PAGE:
Chona was an excellent lecturer - she has a great amount of experience and supplements some of her points with examples of her own experience. Let her Filipino accent slide; everyone has an accent so don't be so uptight. Her lecture slides cover the basics of the course textbook, but self-study with the textbook is definitely required to pass the course. Tutorials were engaging and fun as well. As the groupwork component constitutes 1/4 of the total marks, it's crucial to get a good group.Anonymous, Semester 1, 2017
Tutorials were pretty engaging. Lectures were boring, pretty much skipped them all. They're not necessary at all. Get a good group ASAP, makes your life so much easier.Anonymous, Semester 2, 2016
The lecturer Chona, is probably one of the most boring-est lecturers I have ever had. She barely relates any of the information in the textbook to her lecture slides. Plus the lecture slides are only uploaded the night before the lecture which is very inconvenient because I like to download all my lecture slides at the beginning of the week. Also make sure you don't have a shitty group going into this because the group project is semester long, so if you have a crappy group you will not want to liveAnonymous, Semester 2, 2016
Chona Ryan is probably one of the worst lecturers I have ever had and is very likely to become the worst lecturer of the entire UNSW. It is so easy to fall asleep in her one hour lecturer. Hard to understand her English too coz she has a heavy Philippino accent. Overall a waste of time to go to her lectures. Assignment was marked subjectively. If you want to get a good mark, a good group is the key to the success.Anonymous, Semester 2, 2016
Disliked the impromptu presentation every tutorial, felt like it didn’t help with our learning. Group project was quite difficult, but finals was quite easy if you know your content well! Con for finals is that there is negative marking for MCQ, but it wasn’t too hard.Anonymous, Semester 1, 2016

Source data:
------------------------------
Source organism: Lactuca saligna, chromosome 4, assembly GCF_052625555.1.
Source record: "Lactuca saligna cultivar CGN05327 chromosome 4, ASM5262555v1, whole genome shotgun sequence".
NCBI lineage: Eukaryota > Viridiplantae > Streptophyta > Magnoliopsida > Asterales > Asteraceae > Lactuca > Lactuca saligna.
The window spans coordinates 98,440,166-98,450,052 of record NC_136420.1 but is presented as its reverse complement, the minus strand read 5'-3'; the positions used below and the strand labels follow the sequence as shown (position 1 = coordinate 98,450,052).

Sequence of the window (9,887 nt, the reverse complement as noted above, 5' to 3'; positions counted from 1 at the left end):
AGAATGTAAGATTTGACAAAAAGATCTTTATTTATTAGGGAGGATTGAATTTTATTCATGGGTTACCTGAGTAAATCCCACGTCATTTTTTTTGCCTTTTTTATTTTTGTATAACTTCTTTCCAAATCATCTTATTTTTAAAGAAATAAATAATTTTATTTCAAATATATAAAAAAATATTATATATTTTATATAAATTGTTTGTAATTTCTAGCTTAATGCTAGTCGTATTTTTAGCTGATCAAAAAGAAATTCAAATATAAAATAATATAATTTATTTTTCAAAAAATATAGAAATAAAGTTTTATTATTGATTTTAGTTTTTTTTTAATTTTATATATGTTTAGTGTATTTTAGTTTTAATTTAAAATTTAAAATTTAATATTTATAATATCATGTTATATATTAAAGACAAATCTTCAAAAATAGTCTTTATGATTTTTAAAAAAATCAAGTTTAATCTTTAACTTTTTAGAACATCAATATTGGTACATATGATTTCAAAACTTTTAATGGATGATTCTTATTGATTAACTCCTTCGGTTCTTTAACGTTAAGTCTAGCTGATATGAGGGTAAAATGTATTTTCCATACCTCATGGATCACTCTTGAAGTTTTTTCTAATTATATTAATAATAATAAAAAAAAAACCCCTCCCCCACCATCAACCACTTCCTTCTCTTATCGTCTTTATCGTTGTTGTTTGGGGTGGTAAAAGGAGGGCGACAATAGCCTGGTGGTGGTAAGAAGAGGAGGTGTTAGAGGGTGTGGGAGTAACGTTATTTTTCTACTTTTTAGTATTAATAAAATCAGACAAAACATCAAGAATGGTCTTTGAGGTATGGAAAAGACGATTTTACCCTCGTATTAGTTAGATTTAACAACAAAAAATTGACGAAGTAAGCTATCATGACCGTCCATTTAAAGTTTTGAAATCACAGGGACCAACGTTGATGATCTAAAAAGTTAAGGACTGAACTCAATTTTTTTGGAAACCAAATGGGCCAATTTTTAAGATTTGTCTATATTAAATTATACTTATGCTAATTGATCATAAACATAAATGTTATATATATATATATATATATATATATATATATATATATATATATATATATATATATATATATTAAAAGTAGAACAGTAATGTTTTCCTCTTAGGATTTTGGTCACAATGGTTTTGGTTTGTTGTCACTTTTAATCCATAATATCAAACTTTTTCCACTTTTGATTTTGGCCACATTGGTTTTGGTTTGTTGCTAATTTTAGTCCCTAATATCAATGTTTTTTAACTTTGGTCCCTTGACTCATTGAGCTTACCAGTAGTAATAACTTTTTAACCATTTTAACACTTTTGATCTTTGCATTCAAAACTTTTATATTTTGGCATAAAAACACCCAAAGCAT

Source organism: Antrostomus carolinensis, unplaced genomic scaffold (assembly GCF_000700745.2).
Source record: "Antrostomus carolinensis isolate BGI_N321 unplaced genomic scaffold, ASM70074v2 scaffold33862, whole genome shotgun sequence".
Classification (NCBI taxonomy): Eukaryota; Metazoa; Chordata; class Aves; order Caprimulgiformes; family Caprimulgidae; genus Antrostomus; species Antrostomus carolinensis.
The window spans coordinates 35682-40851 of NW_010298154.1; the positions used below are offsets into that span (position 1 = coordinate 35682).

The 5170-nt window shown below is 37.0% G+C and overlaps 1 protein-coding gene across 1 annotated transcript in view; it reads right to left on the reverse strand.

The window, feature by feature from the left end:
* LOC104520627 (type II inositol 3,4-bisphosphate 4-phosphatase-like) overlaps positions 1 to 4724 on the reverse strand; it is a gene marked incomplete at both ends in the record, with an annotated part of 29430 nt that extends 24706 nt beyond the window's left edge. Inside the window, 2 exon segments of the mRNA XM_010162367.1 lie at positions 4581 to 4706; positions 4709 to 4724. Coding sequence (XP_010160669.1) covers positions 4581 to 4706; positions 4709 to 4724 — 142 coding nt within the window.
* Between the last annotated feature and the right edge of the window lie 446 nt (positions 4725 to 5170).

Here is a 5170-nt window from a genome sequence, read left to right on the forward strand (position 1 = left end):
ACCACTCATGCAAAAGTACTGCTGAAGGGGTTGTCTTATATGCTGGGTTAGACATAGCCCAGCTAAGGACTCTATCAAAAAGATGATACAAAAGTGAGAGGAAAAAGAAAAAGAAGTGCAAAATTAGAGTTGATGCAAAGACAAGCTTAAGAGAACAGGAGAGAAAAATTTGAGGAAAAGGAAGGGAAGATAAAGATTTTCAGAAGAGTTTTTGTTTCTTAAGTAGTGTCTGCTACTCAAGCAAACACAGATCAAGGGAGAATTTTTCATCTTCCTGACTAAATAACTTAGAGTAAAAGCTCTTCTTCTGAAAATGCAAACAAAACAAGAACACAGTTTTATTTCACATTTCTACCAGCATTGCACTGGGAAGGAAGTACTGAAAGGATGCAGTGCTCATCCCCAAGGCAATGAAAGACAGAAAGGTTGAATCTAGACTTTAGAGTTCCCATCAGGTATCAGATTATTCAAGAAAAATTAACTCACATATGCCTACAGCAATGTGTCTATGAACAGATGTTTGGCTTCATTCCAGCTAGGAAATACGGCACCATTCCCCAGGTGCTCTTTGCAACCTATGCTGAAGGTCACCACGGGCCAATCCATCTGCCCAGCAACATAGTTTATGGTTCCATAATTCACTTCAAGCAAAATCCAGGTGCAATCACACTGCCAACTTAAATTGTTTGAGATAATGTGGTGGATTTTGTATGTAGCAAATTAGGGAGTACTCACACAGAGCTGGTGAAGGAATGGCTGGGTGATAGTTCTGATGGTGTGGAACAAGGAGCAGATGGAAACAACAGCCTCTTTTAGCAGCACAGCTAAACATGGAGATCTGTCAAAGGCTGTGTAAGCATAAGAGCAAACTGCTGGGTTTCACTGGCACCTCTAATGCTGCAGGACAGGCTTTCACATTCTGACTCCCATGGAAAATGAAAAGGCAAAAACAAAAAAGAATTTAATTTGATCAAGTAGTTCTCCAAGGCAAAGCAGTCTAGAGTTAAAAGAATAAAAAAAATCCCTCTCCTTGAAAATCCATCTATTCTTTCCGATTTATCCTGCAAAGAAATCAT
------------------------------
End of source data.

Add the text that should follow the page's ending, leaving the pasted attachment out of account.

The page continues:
Digital Transformation in Business - INFS1602
During Summer Term, this course is available as General Education to students from faculties outside UNSW Business School.
All students taking this course during Summer Term will be required to pay full tuition fees. This includes Commonwealth supported students who are studying at UNSW. Please see UNSW - Summer Term fees for more information.
This is a foundational (Level 1) Information Systems (IS) course that introduces students to the use of IS in business and society. As an overarching theme, INFS1602 examines the issues and management of IS in relation to human behaviour and its consequences. Through this course, students will learn to appreciate existing and emerging technologies affecting businesses, business relationships and their products and services. In taking this course, students will be provided with tasks and assignments that will aid in refining their professional business skills and the ability to evaluate the value of technology to businesses. This includes communication and group work skills, time management and research skills.
The topics that are covered in INFS1602 include understanding the role of Information Systems and IS Professionals in Global Business, the relationship between Information Systems, Organisations, and Strategy, the dominant Business Models enabled by the Internet and the emergence of Web 2.0 technology. The course will also explore contemporary technology-enabled phenomena that are disruptive to the current business landscape such as Sharing Economy, Blockchain and the Internet of Things. The course also touches on popular enterprise-level information systems such as Enterprise Systems, Supply Chain and Customer Relationship Management Systems and the emergence of business intelligence in supporting organisation decision making. The course also involves discussion of the considerations behind the acquisition and building of IS and the issues common to the management of IS projects. Lastly, the course addresses the need to secure the IS and the potential ethical and social issues faced by businesses in relation to their use of IS.